In his view, using the MTM process language achieves success that goes far beyond the issue of time – e. g. it provides important design information to optimize the methods. And there is another benefit too. “Company-specific process building blocks have become so easy to use because of their relationship to the product that you don’t need to be an industrial engineer to configure product options, for instance. We’re now able to respond to special customer requirements faster. All in all, we now have a very flexible system for planning dates and capacities or making calculations", says Heinze with a sense of conviction. “We’ve also been able to derive direct ideas for planning in other divisions from the projects that we’ve handled so far. We’ve made use of the opportunity of becoming involved in the product development stage very early too and therefore continuing to improve the design of our products to take production into account", says the IE manager. “This is helping us prevent costs from the outset.” The corporation is currently working on transferring the newly established building block system to other product lines that involve small numbers of items in the Professional division.
Exact planning for human resources and dates
Heinze summarizes matters in this way. “Using MTM in the production environment for single parts and small batches with the relevant degree of organization is an outstanding success with the MTM-MEK analysis system. MTM supplies objective results; as a result, human resources capacities and dates can be planned precisely on this basis.”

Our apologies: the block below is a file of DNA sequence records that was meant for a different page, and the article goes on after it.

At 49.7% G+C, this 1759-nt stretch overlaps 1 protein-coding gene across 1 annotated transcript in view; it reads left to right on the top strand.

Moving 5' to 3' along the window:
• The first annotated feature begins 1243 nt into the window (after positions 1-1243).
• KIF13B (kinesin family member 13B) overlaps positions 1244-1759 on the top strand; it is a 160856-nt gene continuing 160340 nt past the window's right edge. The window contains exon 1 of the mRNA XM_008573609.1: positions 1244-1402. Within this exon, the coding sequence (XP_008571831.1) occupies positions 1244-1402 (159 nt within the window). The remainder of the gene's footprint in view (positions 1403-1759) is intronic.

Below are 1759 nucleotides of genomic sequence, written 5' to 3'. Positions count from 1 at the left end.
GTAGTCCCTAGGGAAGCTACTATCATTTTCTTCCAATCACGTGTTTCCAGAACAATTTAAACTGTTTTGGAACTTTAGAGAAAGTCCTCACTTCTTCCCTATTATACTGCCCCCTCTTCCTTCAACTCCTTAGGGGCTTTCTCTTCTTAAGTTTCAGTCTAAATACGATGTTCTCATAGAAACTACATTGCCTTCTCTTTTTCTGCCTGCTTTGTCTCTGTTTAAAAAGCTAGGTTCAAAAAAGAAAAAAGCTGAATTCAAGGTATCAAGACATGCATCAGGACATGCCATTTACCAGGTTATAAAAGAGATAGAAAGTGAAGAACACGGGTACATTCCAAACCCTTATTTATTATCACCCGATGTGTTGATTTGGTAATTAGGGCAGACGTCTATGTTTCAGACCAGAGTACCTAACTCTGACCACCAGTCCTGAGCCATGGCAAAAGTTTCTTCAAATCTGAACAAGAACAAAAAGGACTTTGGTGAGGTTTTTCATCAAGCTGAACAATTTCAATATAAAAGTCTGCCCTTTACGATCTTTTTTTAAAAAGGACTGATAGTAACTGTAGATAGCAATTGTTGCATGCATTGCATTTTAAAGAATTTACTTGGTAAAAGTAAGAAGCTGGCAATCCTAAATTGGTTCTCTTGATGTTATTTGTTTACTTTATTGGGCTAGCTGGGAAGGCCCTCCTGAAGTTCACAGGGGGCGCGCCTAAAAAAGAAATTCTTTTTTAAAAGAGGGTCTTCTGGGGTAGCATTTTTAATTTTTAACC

© Miele Werk Bürmoos GmbH
Miele & Cie. KG
20 Years successfull with MTM
Using from MTM-1 to MTM-HWD®
Miele & Cie. KG has been relying on MTM tools and software to plan, design and optimize processes and products for more than 20 years. As a member corporation of Deutsche MTM-Vereinigung e. V., Miele has also repeatedly made its innovative capacity available for the business of continuing to develop the process language – most recently with the introduction of MTM-HWD®. The new MTM process building block system combines methodical and ergonomic work design in just one step – that is to say, only one analysis is required to provide three results – a description of the process, the time and an assessment of the ergonomics.
Miele is a partner in the development project Human Work Design (HWD®) and has made a significant contribution to the successful development of HWD® with the extensive practical testing of the new modular system in assembly. The Miele managers were expecting conclusive information from the analysis about how it is possible to harmonize work design and productivity development – and take ergonomics into account – and also productively make use of older employees in a line-balanced, continuous flow assembly process.
All the production lines at the Miele factory in Gütersloh have now been switched to using MTM-HWD®. The system is now being introduced at the press plant and in the field of preassembling component modules. The corporation is also introducing the process building block system outside Germany – for example, in the factory at Uničov (CZ). These factories are motivated to introduce MTM-HWD® because of the mixture of benefits involving ergonomics, performance and the promotion of learning at workplaces.